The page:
Asbestos has been used in building materials, paper products, plastics, and other products. Exposure mainly occurs in indoor air where it may be released from these materials. Effects on the lung are a major health concern from asbestos, as chronic (long-term) exposure to asbestos in humans via inhalation can result in a lung disease termed asbestosis. Asbestosis is characterized by shortness of breath and cough and may lead to severe impairment of respiratory function. Cancer is also a major concern from asbestos exposure, as inhalation exposure can cause lung cancer and mesothelioma (a rare cancer of the thin membranes lining the abdominal cavity and surrounding internal organs), and possibly gastrointestinal cancers in humans. EPA has classified asbestos as a Group A, known human carcinogen.
- The main uses of asbestos are in building materials, paper products, asbestos-cement products, friction products, textiles, packings and gaskets, and asbestos-reinforced plastics.
- Asbestos use in the United States is currently decreasing
SOURCES AND POTENTIAL EXPOSURE
Airborne exposure to asbestos may occur through the erosion of natural deposits in asbestos-bearing rocks, from a variety of asbestos-related industries, or from clutches and brakes on cars and trucks. The concentrations in outdoor air are highly variable.
Asbestos has been detected in indoor air, where it is released from a variety of building materials such as insulation and ceiling and floor tiles. It is only released, however, when these building materials are damaged or disintegrate. Typical concentrations in indoor air range from 1 to 200 nanograms per cubic meter (ng/m3) (0.000001 to 0.002 milligrams per cubic meter (mg/m3)).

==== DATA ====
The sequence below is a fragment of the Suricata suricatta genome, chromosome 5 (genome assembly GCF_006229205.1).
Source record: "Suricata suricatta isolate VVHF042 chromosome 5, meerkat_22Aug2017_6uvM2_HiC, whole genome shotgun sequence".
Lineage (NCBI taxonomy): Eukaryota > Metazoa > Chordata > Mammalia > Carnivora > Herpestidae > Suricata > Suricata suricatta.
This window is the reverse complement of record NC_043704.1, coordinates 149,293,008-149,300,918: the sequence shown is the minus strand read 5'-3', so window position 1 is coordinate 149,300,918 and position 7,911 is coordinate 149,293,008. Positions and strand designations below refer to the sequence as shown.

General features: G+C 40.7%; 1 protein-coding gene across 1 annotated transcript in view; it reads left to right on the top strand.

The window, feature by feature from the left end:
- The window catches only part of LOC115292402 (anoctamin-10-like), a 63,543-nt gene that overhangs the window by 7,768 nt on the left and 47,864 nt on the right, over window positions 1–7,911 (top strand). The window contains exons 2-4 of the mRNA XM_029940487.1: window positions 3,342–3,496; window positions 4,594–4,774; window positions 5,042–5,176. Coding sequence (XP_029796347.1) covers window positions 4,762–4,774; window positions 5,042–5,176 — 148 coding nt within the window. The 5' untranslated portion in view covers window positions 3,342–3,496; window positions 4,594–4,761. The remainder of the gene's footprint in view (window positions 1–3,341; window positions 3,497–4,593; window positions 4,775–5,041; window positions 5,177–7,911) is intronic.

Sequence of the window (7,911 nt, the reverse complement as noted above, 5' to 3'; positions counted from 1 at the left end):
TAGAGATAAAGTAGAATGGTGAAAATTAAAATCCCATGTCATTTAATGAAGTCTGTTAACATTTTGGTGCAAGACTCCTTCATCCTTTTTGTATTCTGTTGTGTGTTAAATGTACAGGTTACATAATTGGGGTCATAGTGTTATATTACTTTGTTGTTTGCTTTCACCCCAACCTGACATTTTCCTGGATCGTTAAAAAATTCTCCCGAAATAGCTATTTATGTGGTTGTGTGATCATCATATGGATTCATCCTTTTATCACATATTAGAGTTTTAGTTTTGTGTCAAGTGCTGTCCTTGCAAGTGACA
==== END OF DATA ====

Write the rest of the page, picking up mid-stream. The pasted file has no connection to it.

Asbestos may be released to water from a number of sources, including erosion of natural deposits, corrosion from asbestos-cement pipes, and disintegration of asbestos roofing materials with subsequent transport into sewers.For more information on asbestos, please visit the EPA website or give us a call.
Lead is a highly toxic metal that was used for many years in products found in and around our homes. Lead may cause a range of health effects, from behavioral problems and learning disabilities, to seizures and death. Children six years old and under are most at risk, because their bodies are growing quickly.
Research suggests that the primary sources of lead exposure for most children are:
- Deteriorating lead-based paint
- Lead contaminated dust
- Lead contaminated residential soil
For more information on lead paint, please visit the EPA website or give us a call.
Potential health effects and symptoms associated with mold exposures include allergic reactions, asthma, and other respiratory complaints.
Molds produce tiny spores to reproduce. Mold spores waft through the indoor and outdoor air continually. When mold spores land on a damp spot indoors, they may begin growing and digesting whatever they are growing on in order to survive. There are molds that can grow on wood, paper, carpet, and foods. When excessive moisture or water accumulates indoors, mold growth will often occur, particularly if the moisture problem remains undiscovered or un-addressed. There is no practical way to eliminate all mold and mold spores in the indoor environment; the way to control indoor mold growth is to control moisture.For more information on mold, please visit the EPA website or give us a call.
We provide internal demolition services which safely manage the demolition environment and the health hazards encountered during demolition work.
Asbestos is contained in many materials used in construction and therefore potentially encountered during demolition-for instance, thermal insulation, fireproofing, acoustical insulation, and decorative surfacing, and as a binder in roofing papers and floor tiling. During the renovation or demolition of industrial, commercial, and residential structures, these materials can be disturbed, generating aerosols of dust containing respirable asbestos fibers and placing those on site at risk of asbestos-related disease.